Philadelphia schools saw a chaotic and partial resurgence of in-person learning this week amid a surge in the omicron type of coronavirus. More than 90 schools have switched to virtual education – with little warning for families, after weeks of concerns raised by students, parents and school staff.
During the fall, many teachers and students testified to the serious shortcomings of the Philadelphia School District’s vague and inconsistent COVID-19 policies. While the district’s ambitious COVID-19 safety plan appears comprehensive on paper, the lack of support from central office officials makes it impossible to exercise it in most schools.
More than a dozen schools went without a school nurse last fall, making treating and testing students who show symptoms, and contact tracing, impossible. Climate staff vacancies make it impossible to ensure students maintain proper mask and social distancing in crowded lunchrooms, and vacancies in detention facilities mean that many classrooms don’t even empty trash daily, let alone disinfect high-touch surfaces regularly, as the area plan lays out.
As if these widespread shortcomings weren’t enough, many teachers have found that their attempts to personally practice common sense COVID safety have been hampered rather than helped by school district policy. One particularly glaring example of this is the region’s abusive policies around employee attendance.
Since returning to in-person learning in the fall, school staff have contracted COVID-19, and more have been exposed. According to the latest news release from the Philadelphia Teachers’ Union, more than 1,100 teachers have reported a positive test result during the latest wave, and thousands more have reported close contact with someone infected with the coronavirus.
While a school staff annual allowance is made for sick leave and “sickness on family days,” school district policy requires administrators to keep a count for each non-consecutive day it takes—referred to as an “absence event” or simply “occurrence.” Employees are subject to disciplinary action after three non-consecutive uses of their assigned leave in one academic year. After nine absences, the school district is recommending suspension and termination. To be clear, this scheme is not for taking more sick days than the contract states; Employees can be suspended or terminated simply for using their allotted time in a way the area does not like. The rationale appears to be that school staff cannot be trusted to use sick time at their discretion.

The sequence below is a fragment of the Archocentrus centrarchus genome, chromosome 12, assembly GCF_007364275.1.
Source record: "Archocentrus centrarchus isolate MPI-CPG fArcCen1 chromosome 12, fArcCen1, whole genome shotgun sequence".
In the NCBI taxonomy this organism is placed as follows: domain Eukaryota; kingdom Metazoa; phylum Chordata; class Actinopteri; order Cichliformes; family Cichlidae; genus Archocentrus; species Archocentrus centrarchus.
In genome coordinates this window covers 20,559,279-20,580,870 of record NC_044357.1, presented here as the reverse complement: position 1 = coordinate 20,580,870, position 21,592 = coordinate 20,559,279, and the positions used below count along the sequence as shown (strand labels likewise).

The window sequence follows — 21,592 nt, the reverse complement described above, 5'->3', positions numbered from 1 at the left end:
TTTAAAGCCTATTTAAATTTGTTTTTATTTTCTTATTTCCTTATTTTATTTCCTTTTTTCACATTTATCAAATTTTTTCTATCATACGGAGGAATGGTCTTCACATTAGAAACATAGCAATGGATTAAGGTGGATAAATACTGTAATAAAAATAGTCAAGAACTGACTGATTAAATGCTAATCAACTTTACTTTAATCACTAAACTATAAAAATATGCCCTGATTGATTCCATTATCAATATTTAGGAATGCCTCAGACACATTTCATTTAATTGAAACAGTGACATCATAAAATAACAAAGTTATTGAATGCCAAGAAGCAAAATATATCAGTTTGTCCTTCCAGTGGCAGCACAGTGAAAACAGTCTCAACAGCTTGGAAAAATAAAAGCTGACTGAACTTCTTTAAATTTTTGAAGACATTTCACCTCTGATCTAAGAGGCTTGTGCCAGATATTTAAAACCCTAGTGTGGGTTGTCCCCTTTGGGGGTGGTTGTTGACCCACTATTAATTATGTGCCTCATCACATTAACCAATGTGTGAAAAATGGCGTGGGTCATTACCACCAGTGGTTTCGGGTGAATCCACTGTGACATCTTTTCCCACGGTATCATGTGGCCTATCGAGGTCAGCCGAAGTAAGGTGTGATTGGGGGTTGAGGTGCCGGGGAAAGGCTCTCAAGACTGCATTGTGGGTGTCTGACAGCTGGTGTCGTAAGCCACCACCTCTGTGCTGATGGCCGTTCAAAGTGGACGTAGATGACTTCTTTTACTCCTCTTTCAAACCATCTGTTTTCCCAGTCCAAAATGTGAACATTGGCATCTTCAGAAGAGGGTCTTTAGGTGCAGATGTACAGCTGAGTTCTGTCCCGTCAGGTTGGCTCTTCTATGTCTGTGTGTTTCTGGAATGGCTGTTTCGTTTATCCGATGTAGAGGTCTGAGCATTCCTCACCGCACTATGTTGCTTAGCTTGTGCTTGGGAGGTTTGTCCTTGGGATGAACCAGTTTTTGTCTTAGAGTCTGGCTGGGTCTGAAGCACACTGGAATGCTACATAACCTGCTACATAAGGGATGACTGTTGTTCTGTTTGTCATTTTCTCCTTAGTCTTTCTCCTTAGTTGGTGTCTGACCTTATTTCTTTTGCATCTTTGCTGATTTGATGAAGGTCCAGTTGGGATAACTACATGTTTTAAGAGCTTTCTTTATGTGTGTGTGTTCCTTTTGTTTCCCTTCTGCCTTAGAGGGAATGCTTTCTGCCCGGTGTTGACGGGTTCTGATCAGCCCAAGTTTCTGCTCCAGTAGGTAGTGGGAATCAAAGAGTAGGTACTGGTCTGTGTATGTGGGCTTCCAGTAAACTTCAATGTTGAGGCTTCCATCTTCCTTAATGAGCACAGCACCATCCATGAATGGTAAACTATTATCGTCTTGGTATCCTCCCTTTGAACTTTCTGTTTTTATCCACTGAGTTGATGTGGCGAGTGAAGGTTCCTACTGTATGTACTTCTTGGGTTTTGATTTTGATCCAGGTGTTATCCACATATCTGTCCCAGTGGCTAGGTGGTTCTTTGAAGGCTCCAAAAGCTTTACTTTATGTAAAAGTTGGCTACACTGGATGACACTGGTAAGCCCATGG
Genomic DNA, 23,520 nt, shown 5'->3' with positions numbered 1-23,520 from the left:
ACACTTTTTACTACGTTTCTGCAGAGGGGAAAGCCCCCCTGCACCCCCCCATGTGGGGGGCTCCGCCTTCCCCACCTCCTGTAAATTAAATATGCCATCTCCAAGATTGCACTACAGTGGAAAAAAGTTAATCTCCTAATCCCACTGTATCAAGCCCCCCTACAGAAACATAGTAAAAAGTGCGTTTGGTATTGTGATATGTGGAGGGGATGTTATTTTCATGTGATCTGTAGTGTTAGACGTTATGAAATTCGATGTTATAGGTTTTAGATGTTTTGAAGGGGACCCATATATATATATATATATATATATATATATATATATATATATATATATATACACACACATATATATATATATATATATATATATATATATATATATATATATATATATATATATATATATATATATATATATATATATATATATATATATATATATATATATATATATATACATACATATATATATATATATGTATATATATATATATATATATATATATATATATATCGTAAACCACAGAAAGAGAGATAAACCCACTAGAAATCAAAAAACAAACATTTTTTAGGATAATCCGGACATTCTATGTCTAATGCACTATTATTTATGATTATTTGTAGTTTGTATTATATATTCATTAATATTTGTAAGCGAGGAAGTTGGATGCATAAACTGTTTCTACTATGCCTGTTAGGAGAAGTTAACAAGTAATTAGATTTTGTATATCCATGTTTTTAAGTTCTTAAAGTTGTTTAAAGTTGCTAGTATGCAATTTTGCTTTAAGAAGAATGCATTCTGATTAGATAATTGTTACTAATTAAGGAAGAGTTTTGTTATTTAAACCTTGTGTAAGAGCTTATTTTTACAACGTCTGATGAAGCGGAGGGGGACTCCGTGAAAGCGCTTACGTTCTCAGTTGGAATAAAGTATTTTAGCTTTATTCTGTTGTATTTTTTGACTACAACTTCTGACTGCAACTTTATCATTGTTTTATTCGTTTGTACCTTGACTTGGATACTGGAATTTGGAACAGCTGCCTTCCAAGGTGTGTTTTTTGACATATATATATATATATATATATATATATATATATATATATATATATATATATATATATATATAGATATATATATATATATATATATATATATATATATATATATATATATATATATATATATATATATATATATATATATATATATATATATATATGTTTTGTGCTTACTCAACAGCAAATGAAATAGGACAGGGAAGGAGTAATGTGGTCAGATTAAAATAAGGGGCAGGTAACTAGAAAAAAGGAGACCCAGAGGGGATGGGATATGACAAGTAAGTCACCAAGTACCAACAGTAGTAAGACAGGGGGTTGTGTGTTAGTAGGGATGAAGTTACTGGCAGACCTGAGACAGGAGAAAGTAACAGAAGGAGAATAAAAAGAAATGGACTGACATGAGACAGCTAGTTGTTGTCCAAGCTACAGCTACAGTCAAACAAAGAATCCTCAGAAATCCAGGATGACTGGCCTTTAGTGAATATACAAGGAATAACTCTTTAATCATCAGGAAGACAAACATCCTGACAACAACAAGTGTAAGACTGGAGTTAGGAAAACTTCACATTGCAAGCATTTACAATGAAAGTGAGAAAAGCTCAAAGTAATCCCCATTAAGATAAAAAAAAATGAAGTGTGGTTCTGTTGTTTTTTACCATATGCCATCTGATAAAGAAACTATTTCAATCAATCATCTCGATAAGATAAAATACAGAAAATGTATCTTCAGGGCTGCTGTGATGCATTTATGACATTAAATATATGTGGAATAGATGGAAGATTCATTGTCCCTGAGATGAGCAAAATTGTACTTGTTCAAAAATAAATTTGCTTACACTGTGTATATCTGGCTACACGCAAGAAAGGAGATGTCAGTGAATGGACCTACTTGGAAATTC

This policy annoys and disrespects teachers who deal with illnesses of any kind, but the pandemic has made it clear that this policy makes our school less safe. Punishing people for taking advantage of their sick time encourages them to go to work while sick and infected, whether they have COVID-19, the flu, or a cold. Superintendent William R. Haight, Jr. publicly urged students and staff to “[stay] at home if you are sick,” however, a system of occurrence is still in place to penalize employees who follow this advice.
Furthermore, there are deeper questions about fairness around this policy. Staff most affected are those who have a chronic illness or disability, caregivers for chronically ill or disabled family members, and parents of young children who need care and supervision when sick (or when their school or daycare facility closes due to COVID-19) . The current system punishes school staff in these difficult situations, as well as insults their professionalism by assuming that they cannot be trusted to use the days allotted to them at their discretion. The district could send a memorandum tomorrow to end this punitive system, and in doing so would deliver a modicum of trust and respect to the workforce they desperately need to retain.
As of November, there were nearly 2,000 vacancies at Philly Schools. This can only be seen as a reflection of the leadership of the school district. Teacher fatigue and staff turnover have been a hallmark of the school district for decades, but its handling of the COVID-19 pandemic has escalated this trend from disrespectful treatment to a full-blown employment crisis. By eliminating the disrespectful juvenile system, the School District will not only make our schools safer but take a step towards rebuilding professional respect, the absence of which deprives our schools of hundreds of great teachers each year. If district leadership chooses to appreciate and respect our teachers, our schools will build stability and a positive culture, and Philly’s children will reap the benefits.
Kristen Louppert teaches humanities at U.S. School. Le Fantini teaches English and History at the Franklin Learning Center. Both represent the PFT building in their schools.